HL Deb 10 June 1998 vol 590 cc1011-2

4 Clause 11. page 5, line 23, leave out from beginning of line to end of line 29 and insert—

(".—(1) A qualifying debt created by virtue of an obligation to make an advance payment shall be treated for the purposes of this Act as if it was created on the day mentioned in subsection (3), (4) or (5) (as the case may be).

(2) In this section "advance payment" means a payment falling due before the obligation of the supplier to which the whole contract price relates ("the supplier's obligation") is performed, other than a payment of a part of the contract price that is due in respect of any part performance of that obligation and payable on or after the day on which that part performance is completed.")

Lord Clinton-Davis

My Lords, I beg to move that the House do agree with the Commons in their Amendment No. 4. I shall speak also to Amendment No. 5. This is a technical amendment.

Following the Committee stage in the other place, we reviewed the Bill to ensure that none of the amendments made during the passage of the Bill had inadvertently caused things to fall outside the Bill which should be covered. This amendment picks up the one issue that we identified. The purpose of the amendment is to ensure that the Bill operates on stage payments; that is, interim payments in respect of work actually done.

During discussion in the Moses Room, the Government brought forward an amendment to clarify the operation of Clause 4 on the period for which statutory interest runs. Inadvertently, however, the amendment put stage payments into a state of limbo as they are caught by the definition of an advance payment in Clause 11, but the clause does not stipulate from when interest will run.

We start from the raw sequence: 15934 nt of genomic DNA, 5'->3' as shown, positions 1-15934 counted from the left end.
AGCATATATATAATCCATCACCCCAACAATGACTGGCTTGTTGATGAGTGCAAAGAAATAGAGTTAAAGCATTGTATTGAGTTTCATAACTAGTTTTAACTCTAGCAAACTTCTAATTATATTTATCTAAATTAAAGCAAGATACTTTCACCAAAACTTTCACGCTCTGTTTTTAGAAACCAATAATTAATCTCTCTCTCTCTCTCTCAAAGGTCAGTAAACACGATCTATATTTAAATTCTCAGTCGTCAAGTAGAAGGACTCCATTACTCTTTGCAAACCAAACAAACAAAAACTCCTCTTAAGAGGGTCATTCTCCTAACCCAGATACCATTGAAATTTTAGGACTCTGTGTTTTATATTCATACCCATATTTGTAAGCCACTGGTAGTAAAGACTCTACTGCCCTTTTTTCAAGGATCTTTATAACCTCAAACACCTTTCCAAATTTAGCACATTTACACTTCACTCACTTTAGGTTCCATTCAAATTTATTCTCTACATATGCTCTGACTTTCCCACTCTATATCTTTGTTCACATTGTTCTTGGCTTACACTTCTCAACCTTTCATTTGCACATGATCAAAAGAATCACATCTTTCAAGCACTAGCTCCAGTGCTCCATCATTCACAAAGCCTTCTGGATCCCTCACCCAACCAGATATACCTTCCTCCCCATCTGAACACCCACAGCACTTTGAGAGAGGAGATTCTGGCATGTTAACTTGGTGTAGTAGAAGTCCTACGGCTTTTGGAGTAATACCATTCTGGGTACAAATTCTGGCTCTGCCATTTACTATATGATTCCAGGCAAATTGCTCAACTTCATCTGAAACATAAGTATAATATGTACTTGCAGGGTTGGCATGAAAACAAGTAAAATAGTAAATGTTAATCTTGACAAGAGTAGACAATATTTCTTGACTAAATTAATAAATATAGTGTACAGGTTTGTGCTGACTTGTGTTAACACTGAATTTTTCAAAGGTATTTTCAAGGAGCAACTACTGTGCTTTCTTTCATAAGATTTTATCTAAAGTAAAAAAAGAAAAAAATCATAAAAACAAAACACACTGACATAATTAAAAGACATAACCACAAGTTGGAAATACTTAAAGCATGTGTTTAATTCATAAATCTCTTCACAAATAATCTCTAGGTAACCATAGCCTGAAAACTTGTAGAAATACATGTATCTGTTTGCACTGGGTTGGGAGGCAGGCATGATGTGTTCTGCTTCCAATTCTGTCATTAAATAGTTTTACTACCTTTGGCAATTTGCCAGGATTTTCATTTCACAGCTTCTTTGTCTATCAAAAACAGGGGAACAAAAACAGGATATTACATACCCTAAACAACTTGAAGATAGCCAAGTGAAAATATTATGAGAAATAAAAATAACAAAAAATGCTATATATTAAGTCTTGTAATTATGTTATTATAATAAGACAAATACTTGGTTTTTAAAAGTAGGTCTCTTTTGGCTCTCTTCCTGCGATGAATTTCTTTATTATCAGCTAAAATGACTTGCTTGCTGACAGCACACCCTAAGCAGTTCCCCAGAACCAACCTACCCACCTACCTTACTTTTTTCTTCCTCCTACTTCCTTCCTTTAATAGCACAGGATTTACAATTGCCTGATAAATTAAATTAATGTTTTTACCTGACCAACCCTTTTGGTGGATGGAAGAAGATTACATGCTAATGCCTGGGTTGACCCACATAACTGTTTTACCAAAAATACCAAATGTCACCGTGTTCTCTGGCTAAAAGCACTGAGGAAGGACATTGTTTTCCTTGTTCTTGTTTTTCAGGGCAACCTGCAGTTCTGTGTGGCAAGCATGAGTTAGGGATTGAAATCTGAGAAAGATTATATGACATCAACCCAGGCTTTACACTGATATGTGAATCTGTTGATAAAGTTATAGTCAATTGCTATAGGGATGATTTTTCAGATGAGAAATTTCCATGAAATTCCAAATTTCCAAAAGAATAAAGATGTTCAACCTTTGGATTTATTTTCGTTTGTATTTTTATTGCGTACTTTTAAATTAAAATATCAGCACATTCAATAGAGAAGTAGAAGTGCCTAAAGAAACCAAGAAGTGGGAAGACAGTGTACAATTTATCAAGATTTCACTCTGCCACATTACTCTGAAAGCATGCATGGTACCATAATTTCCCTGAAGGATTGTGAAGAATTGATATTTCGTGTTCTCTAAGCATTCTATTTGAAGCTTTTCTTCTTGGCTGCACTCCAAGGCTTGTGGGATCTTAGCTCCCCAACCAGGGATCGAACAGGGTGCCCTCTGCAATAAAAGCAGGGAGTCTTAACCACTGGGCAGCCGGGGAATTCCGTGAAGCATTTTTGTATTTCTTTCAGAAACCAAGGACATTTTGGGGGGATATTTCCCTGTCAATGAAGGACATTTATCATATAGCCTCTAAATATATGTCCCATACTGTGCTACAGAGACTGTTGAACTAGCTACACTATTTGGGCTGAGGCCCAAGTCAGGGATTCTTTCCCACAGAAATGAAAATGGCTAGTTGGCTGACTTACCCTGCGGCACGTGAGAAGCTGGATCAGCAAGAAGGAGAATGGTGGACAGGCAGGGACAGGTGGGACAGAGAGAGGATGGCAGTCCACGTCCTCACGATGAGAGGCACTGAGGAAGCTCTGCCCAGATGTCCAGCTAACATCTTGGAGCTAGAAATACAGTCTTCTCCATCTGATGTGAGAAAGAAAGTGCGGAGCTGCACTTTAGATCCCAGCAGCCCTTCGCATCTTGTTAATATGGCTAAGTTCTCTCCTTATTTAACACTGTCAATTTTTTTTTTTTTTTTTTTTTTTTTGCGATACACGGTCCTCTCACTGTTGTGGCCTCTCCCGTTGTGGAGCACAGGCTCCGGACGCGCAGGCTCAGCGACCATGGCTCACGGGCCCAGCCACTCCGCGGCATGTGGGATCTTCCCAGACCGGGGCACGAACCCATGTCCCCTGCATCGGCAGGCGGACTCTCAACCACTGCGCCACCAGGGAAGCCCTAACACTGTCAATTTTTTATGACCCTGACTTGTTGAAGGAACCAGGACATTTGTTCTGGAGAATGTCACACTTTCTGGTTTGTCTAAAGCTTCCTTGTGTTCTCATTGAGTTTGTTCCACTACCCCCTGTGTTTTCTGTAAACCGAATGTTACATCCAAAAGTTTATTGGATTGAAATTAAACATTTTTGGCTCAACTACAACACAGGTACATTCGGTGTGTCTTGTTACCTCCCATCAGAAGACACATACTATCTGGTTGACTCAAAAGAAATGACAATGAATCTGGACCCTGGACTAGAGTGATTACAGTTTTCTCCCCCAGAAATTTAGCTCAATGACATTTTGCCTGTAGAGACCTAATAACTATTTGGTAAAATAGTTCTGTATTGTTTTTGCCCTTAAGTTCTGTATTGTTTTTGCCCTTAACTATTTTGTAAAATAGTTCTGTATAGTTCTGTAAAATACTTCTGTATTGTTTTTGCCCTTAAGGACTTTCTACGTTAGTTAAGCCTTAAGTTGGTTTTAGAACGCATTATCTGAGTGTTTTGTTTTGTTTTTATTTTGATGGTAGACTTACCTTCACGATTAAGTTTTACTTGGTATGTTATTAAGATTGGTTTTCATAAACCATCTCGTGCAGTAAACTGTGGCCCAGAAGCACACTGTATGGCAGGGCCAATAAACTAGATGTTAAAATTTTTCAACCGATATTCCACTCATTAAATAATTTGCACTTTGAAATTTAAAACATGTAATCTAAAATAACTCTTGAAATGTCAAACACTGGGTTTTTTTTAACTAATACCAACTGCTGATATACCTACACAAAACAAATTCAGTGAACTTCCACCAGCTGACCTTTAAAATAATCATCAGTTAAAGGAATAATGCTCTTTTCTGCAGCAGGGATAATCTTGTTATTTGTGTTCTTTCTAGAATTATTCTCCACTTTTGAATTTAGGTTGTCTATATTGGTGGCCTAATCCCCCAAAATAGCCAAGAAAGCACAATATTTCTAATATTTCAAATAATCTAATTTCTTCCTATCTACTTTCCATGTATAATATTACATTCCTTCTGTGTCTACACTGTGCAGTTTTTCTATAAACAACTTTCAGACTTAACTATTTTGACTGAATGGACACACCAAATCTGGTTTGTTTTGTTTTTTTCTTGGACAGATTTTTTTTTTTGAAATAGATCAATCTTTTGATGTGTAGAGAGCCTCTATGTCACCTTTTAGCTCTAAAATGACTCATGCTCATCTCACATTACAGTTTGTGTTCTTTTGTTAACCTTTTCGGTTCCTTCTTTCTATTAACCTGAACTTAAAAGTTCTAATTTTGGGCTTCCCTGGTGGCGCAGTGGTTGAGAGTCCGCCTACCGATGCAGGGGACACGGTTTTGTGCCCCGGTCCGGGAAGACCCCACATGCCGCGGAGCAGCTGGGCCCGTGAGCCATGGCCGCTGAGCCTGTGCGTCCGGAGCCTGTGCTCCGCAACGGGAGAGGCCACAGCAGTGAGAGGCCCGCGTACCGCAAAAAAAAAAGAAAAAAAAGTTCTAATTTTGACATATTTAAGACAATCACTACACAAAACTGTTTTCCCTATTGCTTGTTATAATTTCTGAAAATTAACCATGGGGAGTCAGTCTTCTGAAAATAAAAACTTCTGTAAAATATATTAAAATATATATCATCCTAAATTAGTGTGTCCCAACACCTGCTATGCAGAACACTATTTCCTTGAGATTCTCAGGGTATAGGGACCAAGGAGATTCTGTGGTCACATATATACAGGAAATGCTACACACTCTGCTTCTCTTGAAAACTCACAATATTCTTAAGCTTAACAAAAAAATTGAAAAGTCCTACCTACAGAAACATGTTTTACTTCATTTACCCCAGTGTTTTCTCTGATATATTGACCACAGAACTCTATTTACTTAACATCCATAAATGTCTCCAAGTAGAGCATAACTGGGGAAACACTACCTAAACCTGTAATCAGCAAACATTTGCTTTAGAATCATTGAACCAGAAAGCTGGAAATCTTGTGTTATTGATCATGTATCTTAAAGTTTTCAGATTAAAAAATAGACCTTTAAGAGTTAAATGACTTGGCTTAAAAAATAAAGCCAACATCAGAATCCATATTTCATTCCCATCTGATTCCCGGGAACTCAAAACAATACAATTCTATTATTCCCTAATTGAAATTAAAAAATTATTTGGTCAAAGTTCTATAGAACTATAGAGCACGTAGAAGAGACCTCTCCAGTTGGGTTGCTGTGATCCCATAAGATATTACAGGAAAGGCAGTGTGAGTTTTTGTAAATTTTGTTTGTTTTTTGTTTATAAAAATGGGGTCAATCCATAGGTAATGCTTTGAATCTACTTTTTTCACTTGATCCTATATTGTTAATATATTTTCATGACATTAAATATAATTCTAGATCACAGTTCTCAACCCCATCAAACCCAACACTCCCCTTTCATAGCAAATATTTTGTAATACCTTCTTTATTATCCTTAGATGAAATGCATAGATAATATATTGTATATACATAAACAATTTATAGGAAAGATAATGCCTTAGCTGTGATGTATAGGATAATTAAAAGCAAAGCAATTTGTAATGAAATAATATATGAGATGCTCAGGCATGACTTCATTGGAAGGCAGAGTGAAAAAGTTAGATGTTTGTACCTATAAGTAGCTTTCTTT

Rather than invent a "rule" in Clause 11 for genuine stage payments, we feel that the best approach is to take them out of Clause 11 altogether. That is achieved through Amendment No. 4. The effect of the amendment is that stage payments, where the payments are for work already done, are dealt with under Clause 4(3) and (5) as appropriate.

Amendment No. 5 is consequential to Amendment No. 4. The new wording for Clause 11 requires a change in the word structure in Clause 11(4). It also serves to remove an element of ambiguity as the obligation to pay the price is, in one sense, always present in a supply contract. I beg to move.

Moved, That the House do agree with the Commons in their Amendment No. 4.—(Lord Clinton-Davis.)

The Earl of Home

My Lords, as the Minister said, this clause has been rather chopped and changed in the course of attempting to get it right. An amendment as important as this shows that despite the claims that they consulted widely on producing the Bill, the Government did not understand the implications. The alternative is that the Government are playing fast and loose with Parliament. Had I thought the latter, I would have created more fuss. However, the Minister was kind enough to write to me explaining the reason for the amendment. As he said, the previous amendment inadvertently put stage payments into a state of limbo.

I am sure that what the Minister said to the House was said in good faith and I accept it in good faith. We shall watch carefully to see how this and the other clauses work in practice and will no doubt return to the matter in due course. In the meantime, we will not oppose the amendment from these Benches.

Lord Ezra

My Lords, stage payments are an important part of certain contracts. I am glad that the situation has now been clarified. We support the amendment.

Lord Clinton-Davis

My Lords, I thank noble Lords for their constructive comments. The Government did understand the implications; they simply got the wording wrong.

On Question, Motion agreed to.